Business owners will often offer their employees—key Stock to Employees—Not Always Such a Good Idea!or otherwise—shares of stock in the company. This is typically done in lieu of additional cash compensation, to motivate behavior changes, to reward employees for their part in creating value, or for retention purposes. Employees often desire stock ownership to feel part of the organization and to be rewarded both short- and long-term for their efforts.

Although issuing stock to employees can sometimes accomplish everyone’s goals (Employee Stock Ownership Plans are an effective solution in the right circumstances), the process is full of pitfalls and unintended consequences.

From an owner’s perspective, some of the negative aspects include:

  • A potentially much more expensive way to reward employees.
  • A possible requirement to make pro-rata distributions to minority stockholders.
  • Minority stockholders can interfere in the ultimate sale of the company by claiming the deal is not fair.
  • Desired behavior changes often never materialize.
  • The way you lead your life within the company is more closely scrutinized, as a minority owner may be desirous of the same benefits you enjoy. This may ultimately result in a strained relationship.

From an employee’s perspective, owning stock does not always result in benefits they desire. The employee is a minority stockholder and often has little or no say in running the business. Plus, the perceived value of the employee’s interest may not increase over time and the employee may have been better off with cash today, rather than a chance at a bigger payout later. Finally, in some circumstances, there could be elevated legal liability for the employee.

An employee often views stock ownership as a path toward more current compensation, a reward for long-term value they helped create, and a chance for a spot in the inner circle where decisions are made. However, these goals can all be accomplished without the expense and potential pitfalls of issuing stock to employees.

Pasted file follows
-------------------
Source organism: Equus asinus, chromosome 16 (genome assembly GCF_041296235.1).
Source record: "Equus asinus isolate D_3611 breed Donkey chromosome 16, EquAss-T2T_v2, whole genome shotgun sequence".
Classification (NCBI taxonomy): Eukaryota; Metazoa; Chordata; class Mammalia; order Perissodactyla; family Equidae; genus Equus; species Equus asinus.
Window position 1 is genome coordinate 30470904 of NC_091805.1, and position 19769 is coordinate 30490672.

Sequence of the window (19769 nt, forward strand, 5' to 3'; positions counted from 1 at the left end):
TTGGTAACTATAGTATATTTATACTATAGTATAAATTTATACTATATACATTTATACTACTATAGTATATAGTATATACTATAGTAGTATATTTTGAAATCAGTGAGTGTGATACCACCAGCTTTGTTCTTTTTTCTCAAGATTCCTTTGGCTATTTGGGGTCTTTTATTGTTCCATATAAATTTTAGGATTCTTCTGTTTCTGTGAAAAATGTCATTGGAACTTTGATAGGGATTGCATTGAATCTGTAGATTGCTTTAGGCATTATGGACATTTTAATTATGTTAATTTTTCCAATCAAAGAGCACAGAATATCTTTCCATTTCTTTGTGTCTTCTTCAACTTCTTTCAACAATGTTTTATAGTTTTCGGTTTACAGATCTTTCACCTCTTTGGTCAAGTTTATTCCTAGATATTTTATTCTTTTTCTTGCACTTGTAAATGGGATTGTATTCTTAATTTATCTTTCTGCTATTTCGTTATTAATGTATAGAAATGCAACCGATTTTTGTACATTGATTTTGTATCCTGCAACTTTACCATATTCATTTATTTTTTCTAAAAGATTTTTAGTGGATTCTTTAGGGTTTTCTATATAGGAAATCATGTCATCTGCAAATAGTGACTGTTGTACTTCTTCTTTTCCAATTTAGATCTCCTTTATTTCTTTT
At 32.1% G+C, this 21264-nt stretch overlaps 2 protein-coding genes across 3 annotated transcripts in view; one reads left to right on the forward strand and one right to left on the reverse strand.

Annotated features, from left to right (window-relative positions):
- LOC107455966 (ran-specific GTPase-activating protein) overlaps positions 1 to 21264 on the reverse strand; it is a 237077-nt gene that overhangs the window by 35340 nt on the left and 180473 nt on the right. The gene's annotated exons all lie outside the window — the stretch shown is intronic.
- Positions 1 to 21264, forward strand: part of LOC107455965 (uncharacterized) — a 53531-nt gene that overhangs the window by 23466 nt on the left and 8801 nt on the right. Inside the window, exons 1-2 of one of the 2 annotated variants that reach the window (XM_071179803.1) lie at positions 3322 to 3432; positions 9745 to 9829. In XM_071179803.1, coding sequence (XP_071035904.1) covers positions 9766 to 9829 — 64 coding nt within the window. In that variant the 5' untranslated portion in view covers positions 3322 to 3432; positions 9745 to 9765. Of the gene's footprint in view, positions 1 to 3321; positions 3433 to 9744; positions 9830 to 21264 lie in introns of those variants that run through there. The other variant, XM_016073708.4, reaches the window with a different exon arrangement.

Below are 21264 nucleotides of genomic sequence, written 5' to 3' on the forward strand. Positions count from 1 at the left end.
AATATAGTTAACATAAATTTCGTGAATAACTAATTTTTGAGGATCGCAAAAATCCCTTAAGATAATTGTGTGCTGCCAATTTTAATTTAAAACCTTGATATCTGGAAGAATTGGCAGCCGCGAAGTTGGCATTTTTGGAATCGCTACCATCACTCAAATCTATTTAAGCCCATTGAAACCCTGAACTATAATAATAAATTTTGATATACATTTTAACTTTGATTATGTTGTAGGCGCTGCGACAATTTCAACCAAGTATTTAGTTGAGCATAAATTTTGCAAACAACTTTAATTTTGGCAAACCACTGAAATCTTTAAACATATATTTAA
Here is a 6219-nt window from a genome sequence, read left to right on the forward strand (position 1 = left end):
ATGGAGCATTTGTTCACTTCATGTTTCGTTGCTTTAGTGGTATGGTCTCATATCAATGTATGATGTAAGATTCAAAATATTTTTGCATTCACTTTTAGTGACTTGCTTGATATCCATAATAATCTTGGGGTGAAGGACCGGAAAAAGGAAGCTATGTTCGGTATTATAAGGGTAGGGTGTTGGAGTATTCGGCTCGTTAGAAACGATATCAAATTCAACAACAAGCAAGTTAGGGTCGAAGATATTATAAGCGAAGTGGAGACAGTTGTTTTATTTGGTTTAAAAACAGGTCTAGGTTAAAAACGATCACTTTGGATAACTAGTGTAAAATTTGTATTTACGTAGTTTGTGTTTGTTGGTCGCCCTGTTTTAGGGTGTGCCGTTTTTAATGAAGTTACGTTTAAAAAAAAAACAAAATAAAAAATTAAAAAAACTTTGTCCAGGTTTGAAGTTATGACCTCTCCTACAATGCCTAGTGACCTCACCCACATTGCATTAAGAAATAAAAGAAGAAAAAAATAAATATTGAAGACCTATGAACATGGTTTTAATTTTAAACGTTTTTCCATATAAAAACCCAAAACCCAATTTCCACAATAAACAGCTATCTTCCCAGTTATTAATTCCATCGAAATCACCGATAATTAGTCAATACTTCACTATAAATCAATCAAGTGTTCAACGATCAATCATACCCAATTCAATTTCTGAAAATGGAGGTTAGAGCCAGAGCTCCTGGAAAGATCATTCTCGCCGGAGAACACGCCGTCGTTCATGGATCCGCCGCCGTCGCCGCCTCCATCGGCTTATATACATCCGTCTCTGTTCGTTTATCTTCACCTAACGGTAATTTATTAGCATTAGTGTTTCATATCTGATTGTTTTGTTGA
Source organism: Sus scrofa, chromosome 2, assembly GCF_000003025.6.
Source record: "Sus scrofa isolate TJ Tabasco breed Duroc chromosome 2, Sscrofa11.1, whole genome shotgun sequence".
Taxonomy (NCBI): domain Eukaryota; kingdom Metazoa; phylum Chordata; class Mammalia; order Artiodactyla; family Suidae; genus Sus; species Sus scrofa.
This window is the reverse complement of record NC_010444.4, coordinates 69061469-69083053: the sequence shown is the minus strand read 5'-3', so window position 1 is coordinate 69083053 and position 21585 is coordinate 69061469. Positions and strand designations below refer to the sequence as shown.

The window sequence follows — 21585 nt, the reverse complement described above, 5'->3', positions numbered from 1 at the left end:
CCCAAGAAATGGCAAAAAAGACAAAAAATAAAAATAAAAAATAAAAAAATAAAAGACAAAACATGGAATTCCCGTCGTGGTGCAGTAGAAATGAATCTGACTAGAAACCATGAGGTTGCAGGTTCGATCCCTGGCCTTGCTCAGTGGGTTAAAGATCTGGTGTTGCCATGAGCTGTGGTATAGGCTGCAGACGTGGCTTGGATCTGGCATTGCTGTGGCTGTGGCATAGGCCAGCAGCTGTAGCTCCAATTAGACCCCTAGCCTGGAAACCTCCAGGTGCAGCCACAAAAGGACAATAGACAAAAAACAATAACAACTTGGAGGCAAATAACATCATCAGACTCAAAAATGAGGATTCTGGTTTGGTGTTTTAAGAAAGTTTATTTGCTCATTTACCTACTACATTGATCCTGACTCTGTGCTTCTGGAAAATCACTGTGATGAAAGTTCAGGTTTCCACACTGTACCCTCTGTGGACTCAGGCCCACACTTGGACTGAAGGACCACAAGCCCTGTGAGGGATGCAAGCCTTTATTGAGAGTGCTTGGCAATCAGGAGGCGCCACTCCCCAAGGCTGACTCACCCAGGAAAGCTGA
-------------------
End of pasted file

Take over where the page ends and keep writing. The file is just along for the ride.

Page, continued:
How might this be done? Here are some options for each type of employee objective:

  • Additional compensation. Implement a bonus-based/variable compensation plan through which an employee can earn more money by achieving certain tangible results.
  • Participation in the creation of long-term value. Develop a form of phantom stock or stock appreciation right plan to reward the employee for the value created under their watch.
  • Being part of the inner circle. Create a management committee that meets regularly to discuss various strategic and tactical issues and include the employee on the committee.

The moral of this story: Don’t issue stock to employees unless there is a compelling reason to do so that cannot be accomplished with an alternative strategy. 

Stephen W. Christian is a director at Kreischer Miller. Stephen W. Christian, CPAContact him at Email or 215.441.4600. 




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